We analyzed some features of the patients depending on whether L pneumophila could be isolated or not. Of 21 patients with positive cultures, 85 percent had an underlying disease compared with 56 percent of the remaining nine cases with negative cultures, but this difference was not statistically significant. Respiratory failure occurred significantly more often in the group with positive cultures (67 percent) than in those patients with negative cultures (11 percent [p<0.01]). In the three patients who died, L pneumophila was isolated in sputum.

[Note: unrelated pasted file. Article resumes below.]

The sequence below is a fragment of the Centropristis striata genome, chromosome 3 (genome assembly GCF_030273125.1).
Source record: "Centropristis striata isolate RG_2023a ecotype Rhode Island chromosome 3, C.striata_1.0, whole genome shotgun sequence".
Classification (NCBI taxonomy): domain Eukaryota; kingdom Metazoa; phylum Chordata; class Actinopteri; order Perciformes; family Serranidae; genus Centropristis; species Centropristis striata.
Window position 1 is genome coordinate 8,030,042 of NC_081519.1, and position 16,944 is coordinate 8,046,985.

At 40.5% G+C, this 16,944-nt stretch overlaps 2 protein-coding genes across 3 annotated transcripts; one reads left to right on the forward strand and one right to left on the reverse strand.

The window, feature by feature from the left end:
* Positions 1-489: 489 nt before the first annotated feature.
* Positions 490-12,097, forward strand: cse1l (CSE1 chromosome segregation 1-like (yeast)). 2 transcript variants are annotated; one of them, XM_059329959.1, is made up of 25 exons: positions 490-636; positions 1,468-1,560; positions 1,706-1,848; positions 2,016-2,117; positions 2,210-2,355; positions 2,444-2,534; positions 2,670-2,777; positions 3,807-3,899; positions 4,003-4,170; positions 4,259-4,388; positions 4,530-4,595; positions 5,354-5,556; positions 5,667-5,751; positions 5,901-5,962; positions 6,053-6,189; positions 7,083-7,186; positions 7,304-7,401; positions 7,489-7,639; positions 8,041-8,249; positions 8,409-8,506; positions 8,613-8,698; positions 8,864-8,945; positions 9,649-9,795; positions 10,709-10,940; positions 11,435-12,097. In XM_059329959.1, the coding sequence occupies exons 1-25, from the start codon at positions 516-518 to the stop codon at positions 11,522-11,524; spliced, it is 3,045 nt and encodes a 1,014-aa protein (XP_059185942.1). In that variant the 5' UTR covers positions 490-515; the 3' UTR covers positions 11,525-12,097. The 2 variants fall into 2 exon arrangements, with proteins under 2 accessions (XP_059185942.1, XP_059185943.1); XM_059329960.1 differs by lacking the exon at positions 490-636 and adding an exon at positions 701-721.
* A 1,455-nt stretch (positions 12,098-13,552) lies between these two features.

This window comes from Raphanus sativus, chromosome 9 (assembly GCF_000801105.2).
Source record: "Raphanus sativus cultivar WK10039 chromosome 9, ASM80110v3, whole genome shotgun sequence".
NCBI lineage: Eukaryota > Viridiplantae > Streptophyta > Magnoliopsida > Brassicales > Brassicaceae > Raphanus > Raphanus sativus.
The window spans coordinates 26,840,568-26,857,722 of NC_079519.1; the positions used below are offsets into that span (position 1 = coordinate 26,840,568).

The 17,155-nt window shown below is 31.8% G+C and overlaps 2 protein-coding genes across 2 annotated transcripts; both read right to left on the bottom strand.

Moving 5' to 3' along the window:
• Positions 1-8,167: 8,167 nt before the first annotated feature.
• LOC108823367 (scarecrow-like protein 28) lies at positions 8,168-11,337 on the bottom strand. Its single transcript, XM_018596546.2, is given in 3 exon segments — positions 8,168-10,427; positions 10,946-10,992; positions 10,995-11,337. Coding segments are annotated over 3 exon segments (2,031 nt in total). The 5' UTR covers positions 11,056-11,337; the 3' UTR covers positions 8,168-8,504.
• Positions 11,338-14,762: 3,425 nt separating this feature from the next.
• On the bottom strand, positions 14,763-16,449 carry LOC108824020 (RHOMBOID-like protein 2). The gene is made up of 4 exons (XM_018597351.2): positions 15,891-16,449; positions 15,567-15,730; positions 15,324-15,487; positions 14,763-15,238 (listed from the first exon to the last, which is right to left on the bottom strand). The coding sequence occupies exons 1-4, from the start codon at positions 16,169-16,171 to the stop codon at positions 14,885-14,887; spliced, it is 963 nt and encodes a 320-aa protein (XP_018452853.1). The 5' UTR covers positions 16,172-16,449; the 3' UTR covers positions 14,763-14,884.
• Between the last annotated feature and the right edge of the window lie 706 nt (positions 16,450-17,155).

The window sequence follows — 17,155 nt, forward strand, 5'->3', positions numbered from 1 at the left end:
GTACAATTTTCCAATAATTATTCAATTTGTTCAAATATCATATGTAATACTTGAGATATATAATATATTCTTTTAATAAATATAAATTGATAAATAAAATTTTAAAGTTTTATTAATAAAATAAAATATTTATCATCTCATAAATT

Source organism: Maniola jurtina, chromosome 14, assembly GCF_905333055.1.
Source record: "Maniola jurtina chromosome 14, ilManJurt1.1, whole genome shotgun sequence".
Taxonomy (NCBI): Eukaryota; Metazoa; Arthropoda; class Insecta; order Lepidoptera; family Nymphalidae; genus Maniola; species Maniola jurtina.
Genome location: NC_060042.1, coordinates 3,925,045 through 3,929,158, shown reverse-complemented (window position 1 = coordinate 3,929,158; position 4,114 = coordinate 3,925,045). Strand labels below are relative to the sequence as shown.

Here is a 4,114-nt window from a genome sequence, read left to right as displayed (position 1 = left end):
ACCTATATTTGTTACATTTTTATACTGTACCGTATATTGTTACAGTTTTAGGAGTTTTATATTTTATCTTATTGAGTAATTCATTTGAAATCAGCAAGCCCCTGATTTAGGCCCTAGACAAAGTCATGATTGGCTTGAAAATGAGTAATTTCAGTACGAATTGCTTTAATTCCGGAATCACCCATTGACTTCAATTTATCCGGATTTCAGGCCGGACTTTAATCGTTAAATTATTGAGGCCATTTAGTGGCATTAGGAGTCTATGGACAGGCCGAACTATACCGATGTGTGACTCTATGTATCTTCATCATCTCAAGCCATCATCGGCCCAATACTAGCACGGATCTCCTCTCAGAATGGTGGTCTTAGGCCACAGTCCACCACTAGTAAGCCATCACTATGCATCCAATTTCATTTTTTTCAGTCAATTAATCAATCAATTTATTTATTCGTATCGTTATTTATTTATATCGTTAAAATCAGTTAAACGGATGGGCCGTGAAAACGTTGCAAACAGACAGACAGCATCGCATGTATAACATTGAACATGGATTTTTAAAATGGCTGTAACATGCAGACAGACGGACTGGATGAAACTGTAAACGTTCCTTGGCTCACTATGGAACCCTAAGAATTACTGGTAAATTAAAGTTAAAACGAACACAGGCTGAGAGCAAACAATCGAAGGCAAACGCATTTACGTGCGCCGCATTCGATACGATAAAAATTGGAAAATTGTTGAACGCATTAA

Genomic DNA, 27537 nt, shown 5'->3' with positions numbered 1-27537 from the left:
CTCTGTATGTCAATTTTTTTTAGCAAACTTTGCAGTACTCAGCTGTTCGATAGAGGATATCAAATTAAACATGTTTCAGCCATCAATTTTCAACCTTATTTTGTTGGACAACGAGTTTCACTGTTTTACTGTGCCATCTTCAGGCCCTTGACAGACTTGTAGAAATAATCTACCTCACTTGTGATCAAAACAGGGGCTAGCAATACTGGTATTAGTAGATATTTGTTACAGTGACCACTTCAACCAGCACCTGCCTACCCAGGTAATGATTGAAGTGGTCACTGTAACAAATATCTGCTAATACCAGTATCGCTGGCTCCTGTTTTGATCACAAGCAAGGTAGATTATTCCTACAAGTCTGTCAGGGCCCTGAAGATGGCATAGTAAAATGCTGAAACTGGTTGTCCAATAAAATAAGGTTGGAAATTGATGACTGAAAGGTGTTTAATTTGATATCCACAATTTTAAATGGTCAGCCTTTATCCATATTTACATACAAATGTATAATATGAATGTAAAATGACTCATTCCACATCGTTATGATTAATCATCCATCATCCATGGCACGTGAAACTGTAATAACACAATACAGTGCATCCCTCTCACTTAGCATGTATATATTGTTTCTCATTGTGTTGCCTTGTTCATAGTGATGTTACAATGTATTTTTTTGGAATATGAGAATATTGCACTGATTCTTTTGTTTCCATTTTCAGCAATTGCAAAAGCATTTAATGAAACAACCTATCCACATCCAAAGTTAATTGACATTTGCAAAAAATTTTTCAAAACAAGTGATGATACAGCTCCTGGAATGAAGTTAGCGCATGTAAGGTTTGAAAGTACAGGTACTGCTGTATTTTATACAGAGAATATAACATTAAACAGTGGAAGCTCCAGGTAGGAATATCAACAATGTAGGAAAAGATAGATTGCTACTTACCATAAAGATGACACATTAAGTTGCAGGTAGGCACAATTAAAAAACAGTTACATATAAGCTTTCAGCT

Nineteen patients with Legionnaires’ disease (63.3 percent) were treated with erythromycin since the first day of admission. The remaining 11 cases were treated with penicillin or cephalosporin, and erythromycin was added if the patient worsened or when L pneumophila was identified. The presence of underlying disease and respiratory failure was found not to occur significantly more frequently in any group of patients depending on whether they had received erythromycin since admission or not, but the three patients who died were not treated with erythromycin initially.
One hundred and four patients with community-acquired pneumonia (26 percent) developed respiratory failure. The etiology of these cases of pneumonia is shown in Table 1.